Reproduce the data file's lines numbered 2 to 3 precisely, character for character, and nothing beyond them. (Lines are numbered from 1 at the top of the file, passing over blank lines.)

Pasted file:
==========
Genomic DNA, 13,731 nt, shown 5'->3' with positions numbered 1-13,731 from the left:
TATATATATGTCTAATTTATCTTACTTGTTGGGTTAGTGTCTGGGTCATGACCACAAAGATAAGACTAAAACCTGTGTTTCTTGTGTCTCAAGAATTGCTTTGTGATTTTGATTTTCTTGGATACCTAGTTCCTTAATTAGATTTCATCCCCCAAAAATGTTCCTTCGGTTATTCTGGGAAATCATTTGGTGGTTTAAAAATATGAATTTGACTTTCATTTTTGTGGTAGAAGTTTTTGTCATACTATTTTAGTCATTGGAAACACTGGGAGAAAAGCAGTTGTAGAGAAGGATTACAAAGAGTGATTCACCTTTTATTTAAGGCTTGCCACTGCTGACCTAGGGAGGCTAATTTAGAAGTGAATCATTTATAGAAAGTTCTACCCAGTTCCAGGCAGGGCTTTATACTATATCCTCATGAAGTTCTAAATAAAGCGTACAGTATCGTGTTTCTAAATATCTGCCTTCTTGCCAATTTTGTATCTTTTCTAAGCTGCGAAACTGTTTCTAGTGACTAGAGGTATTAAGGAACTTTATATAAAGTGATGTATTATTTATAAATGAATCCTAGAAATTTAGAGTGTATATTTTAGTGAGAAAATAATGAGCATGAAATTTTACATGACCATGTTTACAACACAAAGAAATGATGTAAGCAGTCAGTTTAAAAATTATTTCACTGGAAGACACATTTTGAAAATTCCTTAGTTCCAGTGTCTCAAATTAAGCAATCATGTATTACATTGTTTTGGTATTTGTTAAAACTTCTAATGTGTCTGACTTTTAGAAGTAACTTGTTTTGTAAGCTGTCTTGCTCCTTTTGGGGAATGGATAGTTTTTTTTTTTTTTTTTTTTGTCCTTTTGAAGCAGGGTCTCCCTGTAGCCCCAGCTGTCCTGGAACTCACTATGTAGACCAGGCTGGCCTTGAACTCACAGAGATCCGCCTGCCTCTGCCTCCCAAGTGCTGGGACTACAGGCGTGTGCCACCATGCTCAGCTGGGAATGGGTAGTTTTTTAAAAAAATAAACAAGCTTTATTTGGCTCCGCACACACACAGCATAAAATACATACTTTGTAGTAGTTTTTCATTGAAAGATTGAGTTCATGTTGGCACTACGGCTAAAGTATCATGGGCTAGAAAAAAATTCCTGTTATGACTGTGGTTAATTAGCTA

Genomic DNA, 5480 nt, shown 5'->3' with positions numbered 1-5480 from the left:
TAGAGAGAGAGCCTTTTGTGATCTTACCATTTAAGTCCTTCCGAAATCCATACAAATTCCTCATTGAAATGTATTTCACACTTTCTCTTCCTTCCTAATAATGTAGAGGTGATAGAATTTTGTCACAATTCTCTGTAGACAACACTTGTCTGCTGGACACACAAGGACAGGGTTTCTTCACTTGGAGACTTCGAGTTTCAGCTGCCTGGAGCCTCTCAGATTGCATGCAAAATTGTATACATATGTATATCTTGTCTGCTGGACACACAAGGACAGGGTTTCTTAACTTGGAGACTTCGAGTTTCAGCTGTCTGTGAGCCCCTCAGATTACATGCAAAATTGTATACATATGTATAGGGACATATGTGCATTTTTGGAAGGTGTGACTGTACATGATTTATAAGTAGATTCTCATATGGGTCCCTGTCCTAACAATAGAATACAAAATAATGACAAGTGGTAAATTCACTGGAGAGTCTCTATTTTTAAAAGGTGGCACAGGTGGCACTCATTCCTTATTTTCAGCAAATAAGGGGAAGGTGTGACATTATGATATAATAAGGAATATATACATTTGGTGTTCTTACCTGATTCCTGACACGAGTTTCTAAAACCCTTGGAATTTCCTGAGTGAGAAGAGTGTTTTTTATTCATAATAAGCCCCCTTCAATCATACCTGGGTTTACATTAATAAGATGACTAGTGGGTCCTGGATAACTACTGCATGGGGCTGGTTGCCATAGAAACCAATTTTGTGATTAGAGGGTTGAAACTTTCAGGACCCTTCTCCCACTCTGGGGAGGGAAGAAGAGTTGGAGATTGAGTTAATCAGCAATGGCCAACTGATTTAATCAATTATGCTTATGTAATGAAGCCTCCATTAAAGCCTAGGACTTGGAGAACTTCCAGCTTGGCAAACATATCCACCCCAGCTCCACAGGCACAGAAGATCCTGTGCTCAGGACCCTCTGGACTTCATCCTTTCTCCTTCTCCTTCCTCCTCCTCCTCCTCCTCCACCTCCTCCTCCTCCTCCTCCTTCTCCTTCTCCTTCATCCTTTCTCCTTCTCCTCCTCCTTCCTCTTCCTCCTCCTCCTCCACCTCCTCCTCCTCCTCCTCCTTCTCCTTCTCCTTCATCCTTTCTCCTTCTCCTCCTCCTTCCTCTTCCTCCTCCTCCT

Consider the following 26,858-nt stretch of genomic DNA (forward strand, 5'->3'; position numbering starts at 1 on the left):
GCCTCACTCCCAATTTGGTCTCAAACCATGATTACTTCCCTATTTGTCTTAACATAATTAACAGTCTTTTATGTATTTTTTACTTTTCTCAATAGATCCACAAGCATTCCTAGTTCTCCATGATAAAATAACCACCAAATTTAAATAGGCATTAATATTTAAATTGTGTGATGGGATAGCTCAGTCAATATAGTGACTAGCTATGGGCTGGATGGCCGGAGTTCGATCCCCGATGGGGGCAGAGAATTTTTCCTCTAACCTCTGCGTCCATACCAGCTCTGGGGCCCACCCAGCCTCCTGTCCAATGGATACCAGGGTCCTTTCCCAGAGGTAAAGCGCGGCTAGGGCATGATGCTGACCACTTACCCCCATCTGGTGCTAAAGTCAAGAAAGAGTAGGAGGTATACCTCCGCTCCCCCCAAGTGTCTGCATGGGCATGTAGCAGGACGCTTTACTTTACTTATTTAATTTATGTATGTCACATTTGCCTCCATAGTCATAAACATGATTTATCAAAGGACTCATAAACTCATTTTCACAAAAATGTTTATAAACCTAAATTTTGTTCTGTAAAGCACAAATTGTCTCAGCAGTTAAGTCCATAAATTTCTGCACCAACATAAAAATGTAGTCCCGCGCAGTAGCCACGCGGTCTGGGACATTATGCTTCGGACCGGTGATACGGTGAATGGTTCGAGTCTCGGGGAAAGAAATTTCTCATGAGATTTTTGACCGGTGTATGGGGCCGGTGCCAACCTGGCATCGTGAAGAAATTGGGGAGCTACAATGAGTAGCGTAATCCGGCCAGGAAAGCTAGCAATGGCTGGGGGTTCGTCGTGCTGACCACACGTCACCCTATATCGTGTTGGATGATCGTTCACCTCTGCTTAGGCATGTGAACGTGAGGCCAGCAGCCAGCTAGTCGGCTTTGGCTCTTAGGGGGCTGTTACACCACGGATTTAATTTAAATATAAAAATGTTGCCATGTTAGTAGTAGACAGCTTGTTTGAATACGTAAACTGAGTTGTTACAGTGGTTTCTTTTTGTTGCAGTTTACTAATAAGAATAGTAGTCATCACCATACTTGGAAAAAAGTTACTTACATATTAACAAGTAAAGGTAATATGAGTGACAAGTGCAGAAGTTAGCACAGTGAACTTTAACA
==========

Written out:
TATATATATGTCTAATTTATCTTACTTGTTGGGTTAGTGTCTGGGTCATGACCACAAAGATAAGACTAAAACCTGTGTTTCTTGTGTCTCAAGAATTGCTTTGTGATTTTGATTTTCTTGGATACCTAGTTCCTTAATTAGATTTCATCCCCCAAAAATGTTCCTTCGGTTATTCTGGGAAATCATTTGGTGGTTTAAAAATATGAATTTGACTTTCATTTTTGTGGTAGAAGTTTTTGTCATACTATTTTAGTCATTGGAAACACTGGGAGAAAAGCAGTTGTAGAGAAGGATTACAAAGAGTGATTCACCTTTTATTTAAGGCTTGCCACTGCTGACCTAGGGAGGCTAATTTAGAAGTGAATCATTTATAGAAAGTTCTACCCAGTTCCAGGCAGGGCTTTATACTATATCCTCATGAAGTTCTAAATAAAGCGTACAGTATCGTGTTTCTAAATATCTGCCTTCTTGCCAATTTTGTATCTTTTCTAAGCTGCGAAACTGTTTCTAGTGACTAGAGGTATTAAGGAACTTTATATAAAGTGATGTATTATTTATAAATGAATCCTAGAAATTTAGAGTGTATATTTTAGTGAGAAAATAATGAGCATGAAATTTTACATGACCATGTTTACAACACAAAGAAATGATGTAAGCAGTCAGTTTAAAAATTATTTCACTGGAAGACACATTTTGAAAATTCCTTAGTTCCAGTGTCTCAAATTAAGCAATCATGTATTACATTGTTTTGGTATTTGTTAAAACTTCTAATGTGTCTGACTTTTAGAAGTAACTTGTTTTGTAAGCTGTCTTGCTCCTTTTGGGGAATGGATAGTTTTTTTTTTTTTTTTTTTTGTCCTTTTGAAGCAGGGTCTCCCTGTAGCCCCAGCTGTCCTGGAACTCACTATGTAGACCAGGCTGGCCTTGAACTCACAGAGATCCGCCTGCCTCTGCCTCCCAAGTGCTGGGACTACAGGCGTGTGCCACCATGCTCAGCTGGGAATGGGTAGTTTTTTAAAAAAATAAACAAGCTTTATTTGGCTCCGCACACACACAGCATAAAATACATACTTTGTAGTAGTTTTTCATTGAAAGATTGAGTTCATGTTGGCACTACGGCTAAAGTATCATGGGCTAGAAAAAAATTCCTGTTATGACTGTGGTTAATTAGCTA

Genomic DNA, 5480 nt, shown 5'->3' with positions numbered 1-5480 from the left: